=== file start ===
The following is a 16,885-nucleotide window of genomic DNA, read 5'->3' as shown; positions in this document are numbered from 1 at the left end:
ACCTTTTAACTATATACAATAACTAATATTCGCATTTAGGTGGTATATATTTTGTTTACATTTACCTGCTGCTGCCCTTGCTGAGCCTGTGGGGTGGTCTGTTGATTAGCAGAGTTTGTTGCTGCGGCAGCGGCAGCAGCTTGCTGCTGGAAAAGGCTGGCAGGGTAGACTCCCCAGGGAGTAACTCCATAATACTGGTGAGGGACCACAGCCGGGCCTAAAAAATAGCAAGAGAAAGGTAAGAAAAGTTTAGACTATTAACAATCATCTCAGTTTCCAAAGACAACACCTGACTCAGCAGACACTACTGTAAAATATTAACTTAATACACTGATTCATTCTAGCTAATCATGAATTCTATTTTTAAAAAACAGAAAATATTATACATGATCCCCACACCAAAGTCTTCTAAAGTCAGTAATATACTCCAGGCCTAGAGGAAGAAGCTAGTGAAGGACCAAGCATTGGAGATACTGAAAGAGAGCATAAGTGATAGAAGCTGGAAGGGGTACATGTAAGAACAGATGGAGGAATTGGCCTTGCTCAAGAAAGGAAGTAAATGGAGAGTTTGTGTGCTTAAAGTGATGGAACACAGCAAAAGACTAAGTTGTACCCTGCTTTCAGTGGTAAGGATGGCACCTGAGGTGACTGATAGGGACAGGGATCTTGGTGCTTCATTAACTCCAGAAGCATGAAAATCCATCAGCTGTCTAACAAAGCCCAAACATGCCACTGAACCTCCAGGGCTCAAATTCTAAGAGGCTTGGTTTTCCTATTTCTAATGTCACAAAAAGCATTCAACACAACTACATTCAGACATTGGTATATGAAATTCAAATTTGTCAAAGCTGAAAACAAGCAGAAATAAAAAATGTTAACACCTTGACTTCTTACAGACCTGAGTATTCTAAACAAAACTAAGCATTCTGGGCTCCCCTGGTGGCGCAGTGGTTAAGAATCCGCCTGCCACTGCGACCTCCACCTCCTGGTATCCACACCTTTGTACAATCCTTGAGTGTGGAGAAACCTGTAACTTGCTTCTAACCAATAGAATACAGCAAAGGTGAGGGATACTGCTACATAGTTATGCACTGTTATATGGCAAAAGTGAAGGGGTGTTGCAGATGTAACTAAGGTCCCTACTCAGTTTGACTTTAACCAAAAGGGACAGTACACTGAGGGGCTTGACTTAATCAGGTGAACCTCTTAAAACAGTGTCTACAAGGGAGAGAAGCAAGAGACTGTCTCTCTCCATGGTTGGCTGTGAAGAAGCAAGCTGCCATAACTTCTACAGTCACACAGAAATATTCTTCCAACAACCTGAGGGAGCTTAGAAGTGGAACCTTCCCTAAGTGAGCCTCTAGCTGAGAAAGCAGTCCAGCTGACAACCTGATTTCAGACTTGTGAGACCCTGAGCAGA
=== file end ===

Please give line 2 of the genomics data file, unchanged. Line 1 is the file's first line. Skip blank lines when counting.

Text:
ACCTTTTAACTATATACAATAACTAATATTCGCATTTAGGTGGTATATATTTTGTTTACATTTACCTGCTGCTGCCCTTGCTGAGCCTGTGGGGTGGTCTGTTGATTAGCAGAGTTTGTTGCTGCGGCAGCGGCAGCAGCTTGCTGCTGGAAAAGGCTGGCAGGGTAGACTCCCCAGGGAGTAACTCCATAATACTGGTGAGGGACCACAGCCGGGCCTAAAAAATAGCAAGAGAAAGGTAAGAAAAGTTTAGACTATTAACAATCATCTCAGTTTCCAAAGACAACACCTGACTCAGCAGACACTACTGTAAAATATTAACTTAATACACTGATTCATTCTAGCTAATCATGAATTCTATTTTTAAAAAACAGAAAATATTATACATGATCCCCACACCAAAGTCTTCTAAAGTCAGTAATATACTCCAGGCCTAGAGGAAGAAGCTAGTGAAGGACCAAGCATTGGAGATACTGAAAGAGAGCATAAGTGATAGAAGCTGGAAGGGGTACATGTAAGAACAGATGGAGGAATTGGCCTTGCTCAAGAAAGGAAGTAAATGGAGAGTTTGTGTGCTTAAAGTGATGGAACACAGCAAAAGACTAAGTTGTACCCTGCTTTCAGTGGTAAGGATGGCACCTGAGGTGACTGATAGGGACAGGGATCTTGGTGCTTCATTAACTCCAGAAGCATGAAAATCCATCAGCTGTCTAACAAAGCCCAAACATGCCACTGAACCTCCAGGGCTCAAATTCTAAGAGGCTTGGTTTTCCTATTTCTAATGTCACAAAAAGCATTCAACACAACTACATTCAGACATTGGTATATGAAATTCAAATTTGTCAAAGCTGAAAACAAGCAGAAATAAAAAATGTTAACACCTTGACTTCTTACAGACCTGAGTATTCTAAACAAAACTAAGCATTCTGGGCTCCCCTGGTGGCGCAGTGGTTAAGAATCCGCCTGCCACTGCGACCTCCACCTCCTGGTATCCACACCTTTGTACAATCCTTGAGTGTGGAGAAACCTGTAACTTGCTTCTAACCAATAGAATACAGCAAAGGTGAGGGATACTGCTACATAGTTATGCACTGTTATATGGCAAAAGTGAAGGGGTGTTGCAGATGTAACTAAGGTCCCTACTCAGTTTGACTTTAACCAAAAGGGACAGTACACTGAGGGGCTTGACTTAATCAGGTGAACCTCTTAAAACAGTGTCTACAAGGGAGAGAAGCAAGAGACTGTCTCTCTCCATGGTTGGCTGTGAAGAAGCAAGCTGCCATAACTTCTACAGTCACACAGAAATATTCTTCCAACAACCTGAGGGAGCTTAGAAGTGGAACCTTCCCTAAGTGAGCCTCTAGCTGAGAAAGCAGTCCAGCTGACAACCTGATTTCAGACTTGTGAGACCCTGAGCAGA